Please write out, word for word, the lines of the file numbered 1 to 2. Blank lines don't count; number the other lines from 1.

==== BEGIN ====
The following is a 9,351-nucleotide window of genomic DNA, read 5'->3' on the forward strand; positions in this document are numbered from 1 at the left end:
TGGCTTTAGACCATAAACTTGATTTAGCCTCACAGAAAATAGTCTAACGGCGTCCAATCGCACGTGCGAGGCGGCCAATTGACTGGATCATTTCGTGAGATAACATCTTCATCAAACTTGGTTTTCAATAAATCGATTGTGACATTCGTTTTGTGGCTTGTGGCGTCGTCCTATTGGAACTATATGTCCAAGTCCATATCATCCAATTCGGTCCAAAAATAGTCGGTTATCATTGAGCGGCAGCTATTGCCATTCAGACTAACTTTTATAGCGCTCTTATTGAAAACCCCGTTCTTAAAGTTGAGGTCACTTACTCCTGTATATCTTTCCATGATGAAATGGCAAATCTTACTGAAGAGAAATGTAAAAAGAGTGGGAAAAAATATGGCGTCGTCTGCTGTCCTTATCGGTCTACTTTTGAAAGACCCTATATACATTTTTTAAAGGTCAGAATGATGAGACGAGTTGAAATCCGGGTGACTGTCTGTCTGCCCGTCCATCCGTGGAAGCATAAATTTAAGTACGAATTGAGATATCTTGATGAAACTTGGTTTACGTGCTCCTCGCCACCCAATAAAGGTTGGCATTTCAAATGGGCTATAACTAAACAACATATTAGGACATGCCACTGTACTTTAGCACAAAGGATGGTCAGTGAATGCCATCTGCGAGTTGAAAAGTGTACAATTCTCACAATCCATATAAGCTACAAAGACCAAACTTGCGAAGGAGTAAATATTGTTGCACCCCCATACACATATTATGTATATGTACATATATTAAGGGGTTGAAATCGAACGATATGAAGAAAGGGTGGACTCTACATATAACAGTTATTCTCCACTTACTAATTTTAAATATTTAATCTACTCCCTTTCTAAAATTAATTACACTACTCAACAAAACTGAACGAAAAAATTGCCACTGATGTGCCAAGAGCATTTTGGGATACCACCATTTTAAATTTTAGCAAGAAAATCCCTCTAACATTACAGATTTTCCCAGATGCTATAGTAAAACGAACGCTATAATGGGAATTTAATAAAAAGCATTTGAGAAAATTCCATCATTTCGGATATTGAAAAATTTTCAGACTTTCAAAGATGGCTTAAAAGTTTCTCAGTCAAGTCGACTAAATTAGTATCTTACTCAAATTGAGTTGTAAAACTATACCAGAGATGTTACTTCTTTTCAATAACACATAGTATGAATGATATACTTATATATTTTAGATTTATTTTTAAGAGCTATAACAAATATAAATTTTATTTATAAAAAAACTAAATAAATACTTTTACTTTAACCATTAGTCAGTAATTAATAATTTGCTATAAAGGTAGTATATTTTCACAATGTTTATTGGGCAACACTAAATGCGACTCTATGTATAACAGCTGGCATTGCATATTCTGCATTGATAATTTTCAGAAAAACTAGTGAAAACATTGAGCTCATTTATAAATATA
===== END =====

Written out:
The following is a 9,351-nucleotide window of genomic DNA, read 5'->3' on the forward strand; positions in this document are numbered from 1 at the left end:
TGGCTTTAGACCATAAACTTGATTTAGCCTCACAGAAAATAGTCTAACGGCGTCCAATCGCACGTGCGAGGCGGCCAATTGACTGGATCATTTCGTGAGATAACATCTTCATCAAACTTGGTTTTCAATAAATCGATTGTGACATTCGTTTTGTGGCTTGTGGCGTCGTCCTATTGGAACTATATGTCCAAGTCCATATCATCCAATTCGGTCCAAAAATAGTCGGTTATCATTGAGCGGCAGCTATTGCCATTCAGACTAACTTTTATAGCGCTCTTATTGAAAACCCCGTTCTTAAAGTTGAGGTCACTTACTCCTGTATATCTTTCCATGATGAAATGGCAAATCTTACTGAAGAGAAATGTAAAAAGAGTGGGAAAAAATATGGCGTCGTCTGCTGTCCTTATCGGTCTACTTTTGAAAGACCCTATATACATTTTTTAAAGGTCAGAATGATGAGACGAGTTGAAATCCGGGTGACTGTCTGTCTGCCCGTCCATCCGTGGAAGCATAAATTTAAGTACGAATTGAGATATCTTGATGAAACTTGGTTTACGTGCTCCTCGCCACCCAATAAAGGTTGGCATTTCAAATGGGCTATAACTAAACAACATATTAGGACATGCCACTGTACTTTAGCACAAAGGATGGTCAGTGAATGCCATCTGCGAGTTGAAAAGTGTACAATTCTCACAATCCATATAAGCTACAAAGACCAAACTTGCGAAGGAGTAAATATTGTTGCACCCCCATACACATATTATGTATATGTACATATATTAAGGGGTTGAAATCGAACGATATGAAGAAAGGGTGGACTCTACATATAACAGTTATTCTCCACTTACTAATTTTAAATATTTAATCTACTCCCTTTCTAAAATTAATTACACTACTCAACAAAACTGAACGAAAAAATTGCCACTGATGTGCCAAGAGCATTTTGGGATACCACCATTTTAAATTTTAGCAAGAAAATCCCTCTAACATTACAGATTTTCCCAGATGCTATAGTAAAACGAACGCTATAATGGGAATTTAATAAAAAGCATTTGAGAAAATTCCATCATTTCGGATATTGAAAAATTTTCAGACTTTCAAAGATGGCTTAAAAGTTTCTCAGTCAAGTCGACTAAATTAGTATCTTACTCAAATTGAGTTGTAAAACTATACCAGAGATGTTACTTCTTTTCAATAACACATAGTATGAATGATATACTTATATATTTTAGATTTATTTTTAAGAGCTATAACAAATATAAATTTTATTTATAAAAAAACTAAATAAATACTTTTACTTTAACCATTAGTCAGTAATTAATAATTTGCTATAAAGGTAGTATATTTTCACAATGTTTATTGGGCAACACTAAATGCGACTCTATGTATAACAGCTGGCATTGCATATTCTGCATTGATAATTTTCAGAAAAACTAGTGAAAACATTGAGCTCATTTATAAATATA